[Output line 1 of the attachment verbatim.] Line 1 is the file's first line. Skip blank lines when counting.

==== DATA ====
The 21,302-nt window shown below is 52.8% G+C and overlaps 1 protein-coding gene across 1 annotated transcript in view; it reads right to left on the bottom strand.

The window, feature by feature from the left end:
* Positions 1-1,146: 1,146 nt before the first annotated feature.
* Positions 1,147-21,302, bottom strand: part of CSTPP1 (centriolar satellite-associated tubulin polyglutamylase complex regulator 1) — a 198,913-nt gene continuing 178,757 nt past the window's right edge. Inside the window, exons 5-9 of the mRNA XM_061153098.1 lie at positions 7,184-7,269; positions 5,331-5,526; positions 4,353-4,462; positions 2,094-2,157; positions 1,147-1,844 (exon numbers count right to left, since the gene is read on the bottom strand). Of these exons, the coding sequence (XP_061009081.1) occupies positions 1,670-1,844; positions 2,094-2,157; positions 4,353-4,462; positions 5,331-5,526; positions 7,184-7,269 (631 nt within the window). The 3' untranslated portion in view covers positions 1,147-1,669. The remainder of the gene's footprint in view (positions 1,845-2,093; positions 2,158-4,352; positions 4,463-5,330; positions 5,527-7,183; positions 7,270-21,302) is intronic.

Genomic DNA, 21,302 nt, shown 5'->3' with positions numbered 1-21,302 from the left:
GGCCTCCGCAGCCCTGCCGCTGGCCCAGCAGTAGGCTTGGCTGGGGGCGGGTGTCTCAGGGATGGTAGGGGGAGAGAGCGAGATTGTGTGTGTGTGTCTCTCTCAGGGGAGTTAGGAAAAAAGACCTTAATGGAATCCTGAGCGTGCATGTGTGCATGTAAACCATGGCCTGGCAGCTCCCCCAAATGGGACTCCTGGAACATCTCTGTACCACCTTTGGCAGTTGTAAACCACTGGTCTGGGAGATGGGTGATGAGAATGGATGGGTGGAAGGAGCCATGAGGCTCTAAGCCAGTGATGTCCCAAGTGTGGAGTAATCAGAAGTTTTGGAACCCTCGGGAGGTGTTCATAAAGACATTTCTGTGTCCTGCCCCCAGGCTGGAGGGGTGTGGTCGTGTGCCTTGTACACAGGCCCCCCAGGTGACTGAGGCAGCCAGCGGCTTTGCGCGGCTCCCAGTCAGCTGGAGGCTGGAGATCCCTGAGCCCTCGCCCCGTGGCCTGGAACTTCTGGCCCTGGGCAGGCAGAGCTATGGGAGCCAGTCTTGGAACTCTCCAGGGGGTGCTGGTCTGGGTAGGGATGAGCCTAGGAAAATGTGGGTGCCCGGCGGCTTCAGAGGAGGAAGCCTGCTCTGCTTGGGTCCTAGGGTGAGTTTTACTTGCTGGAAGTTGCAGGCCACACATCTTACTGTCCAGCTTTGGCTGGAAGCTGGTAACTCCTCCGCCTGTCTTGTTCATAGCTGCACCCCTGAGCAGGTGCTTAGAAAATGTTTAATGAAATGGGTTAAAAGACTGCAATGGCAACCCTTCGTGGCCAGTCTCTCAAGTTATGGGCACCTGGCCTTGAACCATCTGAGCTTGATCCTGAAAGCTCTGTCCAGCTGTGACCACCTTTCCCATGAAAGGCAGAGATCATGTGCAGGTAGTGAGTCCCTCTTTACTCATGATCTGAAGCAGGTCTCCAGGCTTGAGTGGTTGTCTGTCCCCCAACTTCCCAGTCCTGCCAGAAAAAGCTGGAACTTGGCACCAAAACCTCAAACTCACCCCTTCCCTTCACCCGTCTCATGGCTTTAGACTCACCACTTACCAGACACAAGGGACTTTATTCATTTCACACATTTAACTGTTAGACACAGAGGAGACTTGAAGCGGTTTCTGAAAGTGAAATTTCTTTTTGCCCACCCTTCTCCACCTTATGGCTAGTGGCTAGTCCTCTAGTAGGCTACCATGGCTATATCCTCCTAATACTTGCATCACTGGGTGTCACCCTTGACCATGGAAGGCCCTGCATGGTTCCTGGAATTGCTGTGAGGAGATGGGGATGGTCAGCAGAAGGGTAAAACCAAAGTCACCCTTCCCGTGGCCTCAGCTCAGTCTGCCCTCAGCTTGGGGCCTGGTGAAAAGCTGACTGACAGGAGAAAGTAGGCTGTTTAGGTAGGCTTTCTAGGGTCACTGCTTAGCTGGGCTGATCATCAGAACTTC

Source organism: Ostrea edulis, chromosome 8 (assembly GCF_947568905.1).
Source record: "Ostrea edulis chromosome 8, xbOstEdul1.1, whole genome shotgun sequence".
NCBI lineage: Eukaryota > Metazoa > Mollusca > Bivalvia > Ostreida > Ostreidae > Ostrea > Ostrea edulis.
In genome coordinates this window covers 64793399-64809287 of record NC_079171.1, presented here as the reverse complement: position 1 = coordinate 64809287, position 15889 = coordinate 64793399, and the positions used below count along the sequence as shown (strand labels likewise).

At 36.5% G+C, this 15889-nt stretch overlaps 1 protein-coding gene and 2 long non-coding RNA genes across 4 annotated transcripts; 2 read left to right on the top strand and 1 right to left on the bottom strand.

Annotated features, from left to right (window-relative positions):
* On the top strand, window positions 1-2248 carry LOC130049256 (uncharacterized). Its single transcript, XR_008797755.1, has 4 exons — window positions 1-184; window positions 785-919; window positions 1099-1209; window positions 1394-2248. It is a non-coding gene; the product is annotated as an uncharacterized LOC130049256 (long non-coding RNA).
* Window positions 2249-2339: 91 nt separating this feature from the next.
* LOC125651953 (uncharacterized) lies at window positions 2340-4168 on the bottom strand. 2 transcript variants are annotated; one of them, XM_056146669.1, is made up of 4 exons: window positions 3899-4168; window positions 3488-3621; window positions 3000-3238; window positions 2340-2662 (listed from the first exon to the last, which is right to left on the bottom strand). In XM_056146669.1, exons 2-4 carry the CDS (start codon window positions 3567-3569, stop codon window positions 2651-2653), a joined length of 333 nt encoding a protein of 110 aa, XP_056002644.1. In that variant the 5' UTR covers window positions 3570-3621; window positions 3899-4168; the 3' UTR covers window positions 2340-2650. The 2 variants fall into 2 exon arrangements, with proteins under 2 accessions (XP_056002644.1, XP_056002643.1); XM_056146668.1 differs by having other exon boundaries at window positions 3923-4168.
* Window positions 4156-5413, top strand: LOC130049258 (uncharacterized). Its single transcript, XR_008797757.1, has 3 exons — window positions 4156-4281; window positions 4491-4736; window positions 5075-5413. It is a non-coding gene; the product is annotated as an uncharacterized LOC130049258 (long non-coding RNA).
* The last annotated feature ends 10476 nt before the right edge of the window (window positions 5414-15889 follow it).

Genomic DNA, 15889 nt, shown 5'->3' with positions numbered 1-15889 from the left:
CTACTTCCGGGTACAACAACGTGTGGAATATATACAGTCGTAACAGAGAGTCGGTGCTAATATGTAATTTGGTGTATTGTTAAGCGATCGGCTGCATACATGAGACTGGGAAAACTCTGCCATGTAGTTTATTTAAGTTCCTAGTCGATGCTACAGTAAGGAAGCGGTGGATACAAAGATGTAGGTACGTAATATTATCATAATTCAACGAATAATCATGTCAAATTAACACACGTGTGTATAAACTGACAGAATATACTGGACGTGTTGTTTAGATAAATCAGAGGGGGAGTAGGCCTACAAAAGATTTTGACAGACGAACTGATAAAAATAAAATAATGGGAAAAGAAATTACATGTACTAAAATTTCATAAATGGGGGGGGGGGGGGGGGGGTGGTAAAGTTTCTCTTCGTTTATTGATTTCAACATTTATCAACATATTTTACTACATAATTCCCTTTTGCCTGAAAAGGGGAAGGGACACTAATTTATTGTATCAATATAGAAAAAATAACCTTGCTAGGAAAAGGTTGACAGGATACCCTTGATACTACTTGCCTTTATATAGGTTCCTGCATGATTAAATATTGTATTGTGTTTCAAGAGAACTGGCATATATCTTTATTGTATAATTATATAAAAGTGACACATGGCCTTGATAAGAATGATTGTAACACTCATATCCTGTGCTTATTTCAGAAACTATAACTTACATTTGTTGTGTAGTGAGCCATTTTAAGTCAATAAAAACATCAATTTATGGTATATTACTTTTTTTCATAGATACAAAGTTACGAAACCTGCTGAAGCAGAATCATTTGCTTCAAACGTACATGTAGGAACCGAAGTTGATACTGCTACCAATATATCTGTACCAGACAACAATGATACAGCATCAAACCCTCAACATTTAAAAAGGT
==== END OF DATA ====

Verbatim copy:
The 21,302-nt window shown below is 52.8% G+C and overlaps 1 protein-coding gene across 1 annotated transcript in view; it reads right to left on the bottom strand.